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Caracas’s Airport Is Charging Passengers for Clean Air

The tragicomedy that is the Venezuelan economy has taken a turn toward the farcical this month: Caracas’s international airport is charging customers for use of its clean air, according to the BBC. According to the airport, passengers arriving and departing Caracas are paying for the privilege of using a state-of-the-art air purification system, which uses ...

LEO RAMIREZ/AFP/Getty Images
LEO RAMIREZ/AFP/Getty Images

The tragicomedy that is the Venezuelan economy has taken a turn toward the farcical this month: Caracas’s international airport is charging customers for use of its clean air, according to the BBC.

According to the airport, passengers arriving and departing Caracas are paying for the privilege of using a state-of-the-art air purification system, which uses ozone to remove contaminants. As a result, passengers are being asked to pay between $2 and $20 — depending on which of Venezuela’s many exchange rates is used.

But the new system may be little more than smoke and mirrors. In its flailing attempt to staunch Venezuela’s economic crisis, the government of Nicolas Maduro has imposed strict currency controls that have prevented international airlines from repatriating their profits from Venezuela. That’s weighing heavily on the bottom lines of carriers like Delta and American Airlines, which have announced that they are severely curtailing flights to Venezuela. And with airlines fleeing Venezuela, the Caracas international airport is seeing its revenues decline.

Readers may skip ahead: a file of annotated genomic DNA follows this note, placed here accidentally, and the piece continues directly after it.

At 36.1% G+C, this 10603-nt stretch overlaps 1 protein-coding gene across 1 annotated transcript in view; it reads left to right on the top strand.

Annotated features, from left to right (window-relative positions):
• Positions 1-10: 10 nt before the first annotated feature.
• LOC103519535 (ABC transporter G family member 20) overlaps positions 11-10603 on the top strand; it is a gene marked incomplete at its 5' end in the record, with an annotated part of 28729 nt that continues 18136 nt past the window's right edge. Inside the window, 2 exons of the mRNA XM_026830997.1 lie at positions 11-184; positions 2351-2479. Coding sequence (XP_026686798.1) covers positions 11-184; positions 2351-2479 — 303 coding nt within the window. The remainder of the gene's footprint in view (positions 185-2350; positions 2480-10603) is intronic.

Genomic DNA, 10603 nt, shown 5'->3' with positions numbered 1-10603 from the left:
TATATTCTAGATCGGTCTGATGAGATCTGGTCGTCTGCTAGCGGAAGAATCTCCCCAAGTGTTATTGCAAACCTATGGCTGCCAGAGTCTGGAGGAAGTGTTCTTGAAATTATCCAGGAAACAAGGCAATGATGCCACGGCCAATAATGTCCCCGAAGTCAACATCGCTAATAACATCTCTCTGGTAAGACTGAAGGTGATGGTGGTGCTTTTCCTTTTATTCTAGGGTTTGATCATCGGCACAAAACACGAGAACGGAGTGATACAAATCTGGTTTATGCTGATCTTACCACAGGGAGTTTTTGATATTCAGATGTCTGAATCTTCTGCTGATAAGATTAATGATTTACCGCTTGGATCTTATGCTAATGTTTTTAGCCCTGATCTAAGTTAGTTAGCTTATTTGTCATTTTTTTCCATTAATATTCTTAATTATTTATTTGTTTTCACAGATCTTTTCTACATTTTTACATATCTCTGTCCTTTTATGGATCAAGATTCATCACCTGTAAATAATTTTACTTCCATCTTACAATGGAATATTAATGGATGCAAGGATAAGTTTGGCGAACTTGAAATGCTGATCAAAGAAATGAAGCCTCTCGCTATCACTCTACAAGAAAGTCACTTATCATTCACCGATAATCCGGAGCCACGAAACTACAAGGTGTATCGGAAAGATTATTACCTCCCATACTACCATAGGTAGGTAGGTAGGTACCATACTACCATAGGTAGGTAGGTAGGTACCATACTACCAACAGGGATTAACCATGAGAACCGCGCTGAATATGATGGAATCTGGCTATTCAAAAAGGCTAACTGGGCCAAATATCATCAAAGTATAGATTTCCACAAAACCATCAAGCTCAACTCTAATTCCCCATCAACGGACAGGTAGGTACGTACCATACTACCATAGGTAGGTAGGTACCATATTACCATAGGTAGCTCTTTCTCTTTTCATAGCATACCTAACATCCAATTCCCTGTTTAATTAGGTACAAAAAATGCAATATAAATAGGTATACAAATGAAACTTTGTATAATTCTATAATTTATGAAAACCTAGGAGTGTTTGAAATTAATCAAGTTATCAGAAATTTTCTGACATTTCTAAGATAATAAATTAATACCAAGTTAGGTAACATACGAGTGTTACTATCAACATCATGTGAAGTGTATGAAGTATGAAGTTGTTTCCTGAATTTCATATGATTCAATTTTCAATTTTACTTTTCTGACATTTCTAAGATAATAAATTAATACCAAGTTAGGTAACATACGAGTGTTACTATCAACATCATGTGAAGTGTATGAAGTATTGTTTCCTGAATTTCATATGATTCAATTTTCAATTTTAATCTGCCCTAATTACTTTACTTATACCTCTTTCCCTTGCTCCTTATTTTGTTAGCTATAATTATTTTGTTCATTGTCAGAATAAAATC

The broadcaster Daniel Martinez sums up the reaction among many Venezuelans, wondering on Twitter why there is an ozone system in the airport when the toilets don’t have water, the air conditioning is broken, and there are stray dogs wandering the airport.  

 

Elias Groll is a staff writer at Foreign Policy covering cyberspace, its conflicts, and controversies. @eliasgroll

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